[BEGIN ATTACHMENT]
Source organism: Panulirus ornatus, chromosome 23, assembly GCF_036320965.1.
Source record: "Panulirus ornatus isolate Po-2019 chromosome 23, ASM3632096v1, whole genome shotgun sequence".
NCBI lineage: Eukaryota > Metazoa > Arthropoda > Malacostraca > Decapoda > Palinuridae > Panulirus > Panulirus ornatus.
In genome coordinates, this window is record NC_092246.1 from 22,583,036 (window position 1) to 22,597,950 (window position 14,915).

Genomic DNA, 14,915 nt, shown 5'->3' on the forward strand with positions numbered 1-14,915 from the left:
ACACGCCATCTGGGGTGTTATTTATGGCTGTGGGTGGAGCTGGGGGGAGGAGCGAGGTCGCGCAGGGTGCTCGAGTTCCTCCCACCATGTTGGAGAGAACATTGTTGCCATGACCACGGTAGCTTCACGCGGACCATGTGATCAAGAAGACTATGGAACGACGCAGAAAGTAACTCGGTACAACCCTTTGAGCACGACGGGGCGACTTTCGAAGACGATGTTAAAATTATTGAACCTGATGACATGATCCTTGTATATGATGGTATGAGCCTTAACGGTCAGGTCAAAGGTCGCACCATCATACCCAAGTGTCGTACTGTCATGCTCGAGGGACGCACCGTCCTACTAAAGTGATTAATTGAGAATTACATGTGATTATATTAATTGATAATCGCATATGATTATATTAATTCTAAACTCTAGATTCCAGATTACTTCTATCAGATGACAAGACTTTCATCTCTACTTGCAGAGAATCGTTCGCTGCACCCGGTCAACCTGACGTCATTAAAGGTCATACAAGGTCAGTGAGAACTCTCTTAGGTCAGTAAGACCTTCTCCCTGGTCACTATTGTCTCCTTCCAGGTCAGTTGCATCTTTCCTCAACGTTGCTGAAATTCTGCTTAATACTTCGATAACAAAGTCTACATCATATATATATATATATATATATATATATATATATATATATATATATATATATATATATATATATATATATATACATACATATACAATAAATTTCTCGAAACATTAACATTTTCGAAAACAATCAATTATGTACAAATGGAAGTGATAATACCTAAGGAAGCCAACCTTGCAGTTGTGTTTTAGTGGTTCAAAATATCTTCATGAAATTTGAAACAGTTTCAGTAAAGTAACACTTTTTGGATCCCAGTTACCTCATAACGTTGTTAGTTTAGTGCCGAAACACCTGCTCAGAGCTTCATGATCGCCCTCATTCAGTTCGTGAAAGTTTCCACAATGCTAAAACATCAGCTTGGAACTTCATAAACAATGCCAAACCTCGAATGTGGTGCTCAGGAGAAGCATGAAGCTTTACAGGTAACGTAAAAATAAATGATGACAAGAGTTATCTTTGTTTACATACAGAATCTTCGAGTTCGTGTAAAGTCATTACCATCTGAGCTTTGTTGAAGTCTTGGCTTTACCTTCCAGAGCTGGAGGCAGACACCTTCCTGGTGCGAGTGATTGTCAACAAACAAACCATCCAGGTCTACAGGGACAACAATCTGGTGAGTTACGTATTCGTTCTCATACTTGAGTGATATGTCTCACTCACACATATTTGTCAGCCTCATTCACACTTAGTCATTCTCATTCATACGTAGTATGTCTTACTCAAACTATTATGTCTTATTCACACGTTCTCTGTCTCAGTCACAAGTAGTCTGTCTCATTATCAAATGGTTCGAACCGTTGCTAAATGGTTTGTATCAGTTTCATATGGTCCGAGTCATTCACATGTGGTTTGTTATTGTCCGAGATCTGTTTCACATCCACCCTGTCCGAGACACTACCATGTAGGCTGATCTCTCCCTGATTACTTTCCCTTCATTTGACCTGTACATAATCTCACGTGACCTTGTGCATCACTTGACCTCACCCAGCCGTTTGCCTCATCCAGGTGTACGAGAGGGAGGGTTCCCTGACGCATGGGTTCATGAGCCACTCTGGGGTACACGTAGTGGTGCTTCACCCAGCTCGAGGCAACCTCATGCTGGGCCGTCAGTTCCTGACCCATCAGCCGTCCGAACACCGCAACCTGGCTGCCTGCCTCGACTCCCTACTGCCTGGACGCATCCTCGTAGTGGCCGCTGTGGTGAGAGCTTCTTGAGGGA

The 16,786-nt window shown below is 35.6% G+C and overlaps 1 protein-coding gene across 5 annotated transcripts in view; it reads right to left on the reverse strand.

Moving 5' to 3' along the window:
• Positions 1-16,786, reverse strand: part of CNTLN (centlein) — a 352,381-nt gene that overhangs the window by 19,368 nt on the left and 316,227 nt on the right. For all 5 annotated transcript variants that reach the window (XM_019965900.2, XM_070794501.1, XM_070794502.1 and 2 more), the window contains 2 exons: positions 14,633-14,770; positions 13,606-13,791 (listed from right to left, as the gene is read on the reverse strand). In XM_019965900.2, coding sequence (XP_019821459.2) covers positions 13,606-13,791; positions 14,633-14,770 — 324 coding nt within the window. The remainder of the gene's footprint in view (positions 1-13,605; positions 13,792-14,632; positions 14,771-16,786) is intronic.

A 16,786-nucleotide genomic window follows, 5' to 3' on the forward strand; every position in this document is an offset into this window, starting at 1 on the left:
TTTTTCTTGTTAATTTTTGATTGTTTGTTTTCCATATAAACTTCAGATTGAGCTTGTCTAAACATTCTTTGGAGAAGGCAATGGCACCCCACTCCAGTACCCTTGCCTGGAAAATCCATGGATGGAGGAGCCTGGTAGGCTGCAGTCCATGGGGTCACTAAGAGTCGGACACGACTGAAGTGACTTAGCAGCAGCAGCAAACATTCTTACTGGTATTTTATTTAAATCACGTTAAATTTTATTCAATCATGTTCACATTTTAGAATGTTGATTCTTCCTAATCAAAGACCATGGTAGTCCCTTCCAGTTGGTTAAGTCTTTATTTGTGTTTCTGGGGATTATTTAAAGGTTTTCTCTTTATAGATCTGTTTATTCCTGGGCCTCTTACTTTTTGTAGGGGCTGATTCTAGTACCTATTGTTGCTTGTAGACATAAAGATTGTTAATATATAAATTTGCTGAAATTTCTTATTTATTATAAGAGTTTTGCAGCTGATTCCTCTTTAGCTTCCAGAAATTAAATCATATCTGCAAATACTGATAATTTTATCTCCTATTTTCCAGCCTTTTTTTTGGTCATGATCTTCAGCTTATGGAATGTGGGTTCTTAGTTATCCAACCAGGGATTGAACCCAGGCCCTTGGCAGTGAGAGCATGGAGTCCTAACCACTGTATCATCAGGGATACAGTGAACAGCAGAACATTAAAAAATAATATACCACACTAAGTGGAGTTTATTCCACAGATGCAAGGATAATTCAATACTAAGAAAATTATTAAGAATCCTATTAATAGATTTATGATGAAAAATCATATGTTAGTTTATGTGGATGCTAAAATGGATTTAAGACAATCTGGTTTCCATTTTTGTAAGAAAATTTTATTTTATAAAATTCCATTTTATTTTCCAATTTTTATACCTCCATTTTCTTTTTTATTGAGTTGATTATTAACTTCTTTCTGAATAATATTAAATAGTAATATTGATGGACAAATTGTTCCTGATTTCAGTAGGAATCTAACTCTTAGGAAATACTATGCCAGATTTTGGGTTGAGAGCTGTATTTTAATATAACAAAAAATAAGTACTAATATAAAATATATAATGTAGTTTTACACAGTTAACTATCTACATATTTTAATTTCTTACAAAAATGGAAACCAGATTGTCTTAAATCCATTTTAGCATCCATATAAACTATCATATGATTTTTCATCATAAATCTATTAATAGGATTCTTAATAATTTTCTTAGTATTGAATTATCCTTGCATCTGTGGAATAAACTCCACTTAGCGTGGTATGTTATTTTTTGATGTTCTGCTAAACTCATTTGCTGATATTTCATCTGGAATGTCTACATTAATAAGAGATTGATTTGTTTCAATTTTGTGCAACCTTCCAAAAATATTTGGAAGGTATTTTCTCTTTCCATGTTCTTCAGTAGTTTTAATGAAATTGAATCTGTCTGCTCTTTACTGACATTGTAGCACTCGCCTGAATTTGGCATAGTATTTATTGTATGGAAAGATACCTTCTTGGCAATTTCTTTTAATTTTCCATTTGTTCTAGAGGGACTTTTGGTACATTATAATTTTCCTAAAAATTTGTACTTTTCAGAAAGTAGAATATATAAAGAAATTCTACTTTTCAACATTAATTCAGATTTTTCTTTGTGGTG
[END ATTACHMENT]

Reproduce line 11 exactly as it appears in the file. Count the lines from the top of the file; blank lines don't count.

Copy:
TTTTTCTTGTTAATTTTTGATTGTTTGTTTTCCATATAAACTTCAGATTGAGCTTGTCTAAACATTCTTTGGAGAAGGCAATGGCACCCCACTCCAGTACCCTTGCCTGGAAAATCCATGGATGGAGGAGCCTGGTAGGCTGCAGTCCATGGGGTCACTAAGAGTCGGACACGACTGAAGTGACTTAGCAGCAGCAGCAAACATTCTTACTGGTATTTTATTTAAATCACGTTAAATTTTATTCAATCATGTTCACATTTTAGAATGTTGATTCTTCCTAATCAAAGACCATGGTAGTCCCTTCCAGTTGGTTAAGTCTTTATTTGTGTTTCTGGGGATTATTTAAAGGTTTTCTCTTTATAGATCTGTTTATTCCTGGGCCTCTTACTTTTTGTAGGGGCTGATTCTAGTACCTATTGTTGCTTGTAGACATAAAGATTGTTAATATATAAATTTGCTGAAATTTCTTATTTATTATAAGAGTTTTGCAGCTGATTCCTCTTTAGCTTCCAGAAATTAAATCATATCTGCAAATACTGATAATTTTATCTCCTATTTTCCAGCCTTTTTTTTGGTCATGATCTTCAGCTTATGGAATGTGGGTTCTTAGTTATCCAACCAGGGATTGAACCCAGGCCCTTGGCAGTGAGAGCATGGAGTCCTAACCACTGTATCATCAGGGATACAGTGAACAGCAGAACATTAAAAAATAATATACCACACTAAGTGGAGTTTATTCCACAGATGCAAGGATAATTCAATACTAAGAAAATTATTAAGAATCCTATTAATAGATTTATGATGAAAAATCATATGTTAGTTTATGTGGATGCTAAAATGGATTTAAGACAATCTGGTTTCCATTTTTGTAAGAAAATTTTATTTTATAAAATTCCATTTTATTTTCCAATTTTTATACCTCCATTTTCTTTTTTATTGAGTTGATTATTAACTTCTTTCTGAATAATATTAAATAGTAATATTGATGGACAAATTGTTCCTGATTTCAGTAGGAATCTAACTCTTAGGAAATACTATGCCAGATTTTGGGTTGAGAGCTGTATTTTAATATAACAAAAAATAAGTACTAATATAAAATATATAATGTAGTTTTACACAGTTAACTATCTACATATTTTAATTTCTTACAAAAATGGAAACCAGATTGTCTTAAATCCATTTTAGCATCCATATAAACTATCATATGATTTTTCATCATAAATCTATTAATAGGATTCTTAATAATTTTCTTAGTATTGAATTATCCTTGCATCTGTGGAATAAACTCCACTTAGCGTGGTATGTTATTTTTTGATGTTCTGCTAAACTCATTTGCTGATATTTCATCTGGAATGTCTACATTAATAAGAGATTGATTTGTTTCAATTTTGTGCAACCTTCCAAAAATATTTGGAAGGTATTTTCTCTTTCCATGTTCTTCAGTAGTTTTAATGAAATTGAATCTGTCTGCTCTTTACTGACATTGTAGCACTCGCCTGAATTTGGCATAGTATTTATTGTATGGAAAGATACCTTCTTGGCAATTTCTTTTAATTTTCCATTTGTTCTAGAGGGACTTTTGGTACATTATAATTTTCCTAAAAATTTGTACTTTTCAGAAAGTAGAATATATAAAGAAATTCTACTTTTCAACATTAATTCAGATTTTTCTTTGTGGTG